Ben Okri’s new book, Tiger Work, is an ode to environmental activism, and a personal appeal to humanity to take better care of the planet.
The Nigerian-British author launched the book at Expo City Dubai’s Terra Auditorium last week, during the inaugural Connecting Minds Book Club – a collaboration between Emirates Literature Foundation and Expo City.
Tiger Work is a collection of short stories, poetry and essays in which the author blends fantasy and magic to imagine the consequences of climate change, through a future where “forests are becoming legends, rare as unicorns”.
“I've been passionate about the loss of our forests for a long time because I saw what it was doing to our traditions,” Okri tells The National.
“If you come from a people – half of whose rituals and half of their culture is connected to the forest in a kind of synergy, in a kind of harmony – when the forest goes, something in the people starts to die a little bit.”
Okri, who won the Booker Prize in 1991 for his novel The Famished Road, says that he has always been indirectly preoccupied with climate change through his work.
“If you go back to my earliest novels in the 80s and 90s, I was already talking about deforestation; I was already talking about the pollution of rivers, I was already talking about the toxification of the air,” he says.
“I wouldn't have called all that environmentalism. I would have called it, then, just really paying attention to what is going wrong in our world, that you can't give a name to and that's very important.”
Okri decided to write Tiger Work to include different forms of writing in one collection, as he felt climate change needed to be engaged with in several ways.
“It gives you a chance to enjoy different kinds of relationship to information and to reading,” he says.
“You're going around the issue in a very complete way. If it's too direct all the time you don't take it in, you stop after a while. If it's too much fiction, you begin to think, where are the facts? And poetry is exalted language, so you need that.”
Tiger Work imagines a world 20,000 years after a catastrophe has wiped out humanity. The writings in the book are discovered and collected by visitors who are attempting to uncover our species' final messages.
Like moral fables, the stories record the self-destructive nature of people who choose to live selfishly until they have spoiled the world.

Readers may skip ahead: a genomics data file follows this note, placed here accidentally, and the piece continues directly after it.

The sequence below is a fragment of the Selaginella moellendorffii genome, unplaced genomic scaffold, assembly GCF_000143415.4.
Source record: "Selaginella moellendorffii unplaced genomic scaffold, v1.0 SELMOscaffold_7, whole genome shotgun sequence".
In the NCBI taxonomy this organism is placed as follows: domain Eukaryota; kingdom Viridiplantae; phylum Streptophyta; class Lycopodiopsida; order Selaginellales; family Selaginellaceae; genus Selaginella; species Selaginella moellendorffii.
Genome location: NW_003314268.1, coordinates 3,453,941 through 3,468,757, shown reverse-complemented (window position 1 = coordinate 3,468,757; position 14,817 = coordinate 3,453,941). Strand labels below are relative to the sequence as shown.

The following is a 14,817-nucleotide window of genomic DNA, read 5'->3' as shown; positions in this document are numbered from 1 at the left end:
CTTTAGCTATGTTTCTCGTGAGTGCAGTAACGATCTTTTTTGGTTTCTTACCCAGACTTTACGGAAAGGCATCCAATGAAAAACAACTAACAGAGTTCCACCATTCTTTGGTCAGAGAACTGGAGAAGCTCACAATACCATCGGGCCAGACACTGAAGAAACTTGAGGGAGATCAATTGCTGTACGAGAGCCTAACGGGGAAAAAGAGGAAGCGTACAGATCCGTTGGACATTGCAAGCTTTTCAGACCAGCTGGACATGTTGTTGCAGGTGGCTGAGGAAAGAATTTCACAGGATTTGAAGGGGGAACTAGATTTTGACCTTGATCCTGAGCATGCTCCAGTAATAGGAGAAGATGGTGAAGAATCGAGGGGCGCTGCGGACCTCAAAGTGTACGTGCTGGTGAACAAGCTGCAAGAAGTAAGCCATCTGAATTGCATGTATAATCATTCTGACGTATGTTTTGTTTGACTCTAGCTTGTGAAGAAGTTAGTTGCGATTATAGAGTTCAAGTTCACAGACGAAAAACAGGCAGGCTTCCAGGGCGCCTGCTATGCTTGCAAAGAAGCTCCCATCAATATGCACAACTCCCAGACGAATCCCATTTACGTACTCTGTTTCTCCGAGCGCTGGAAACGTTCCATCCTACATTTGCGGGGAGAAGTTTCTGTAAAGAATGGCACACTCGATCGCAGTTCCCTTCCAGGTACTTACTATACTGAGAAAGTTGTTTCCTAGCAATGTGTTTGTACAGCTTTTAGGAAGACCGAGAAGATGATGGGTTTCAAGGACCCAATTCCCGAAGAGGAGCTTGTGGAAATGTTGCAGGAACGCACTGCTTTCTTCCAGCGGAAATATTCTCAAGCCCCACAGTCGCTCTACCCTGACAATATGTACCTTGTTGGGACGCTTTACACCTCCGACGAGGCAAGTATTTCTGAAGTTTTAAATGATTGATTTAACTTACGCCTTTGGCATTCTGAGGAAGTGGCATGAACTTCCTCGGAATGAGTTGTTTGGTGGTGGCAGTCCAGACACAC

“The destruction of nature – let's call it an insult – the insult to nature became possible, side-by-side with stripping, first of all, our sacred relationship with nature,” Okri says.
“The narrative of science took precedence over the narrative of a harmonious relationship with nature. Because science was very evidence-based and science also delivered unto humanity the tools of power. Once we had these tools of power, it seemed to prove to us that we were superior to nature. And the minute we began to work on that superiority to nature, that was the beginning of our downfall.”
Okri also says that it wasn’t straight forward to grapple with the theme of environmentalism. Unlike other themes tackled in literature, environmentalism is much more direct, political and overpowering.
“You're really dealing with just one thing [and] it limits the full range of literature. Writers are nervous about that. And I'm nervous. That's why it took me so long to get here,” he says.
“But I've got to a place in my work, in my writing, and in my art, where I now know how to do that – where I can summon my art to find a way to tell a story that has environmentalism and environmental struggle at its heart, but I'm still telling a richly human story.”
Okri says it was important that the stories in Tiger Work not only created awareness, but directed readers to pose questions about where we go to next.
“For me, environmentalism is not actually just about climate change. Environmentalism is actually about the core question of who we are,” he says.
“It's also about evolutionary questions. Where are we going from here? What kind of human beings do we really want to be? Is environmentalism just really about the environment or is it about our vision of the world? Do we have to change something fundamental? Do we have to change the idea of power? It’s a lot of questions.”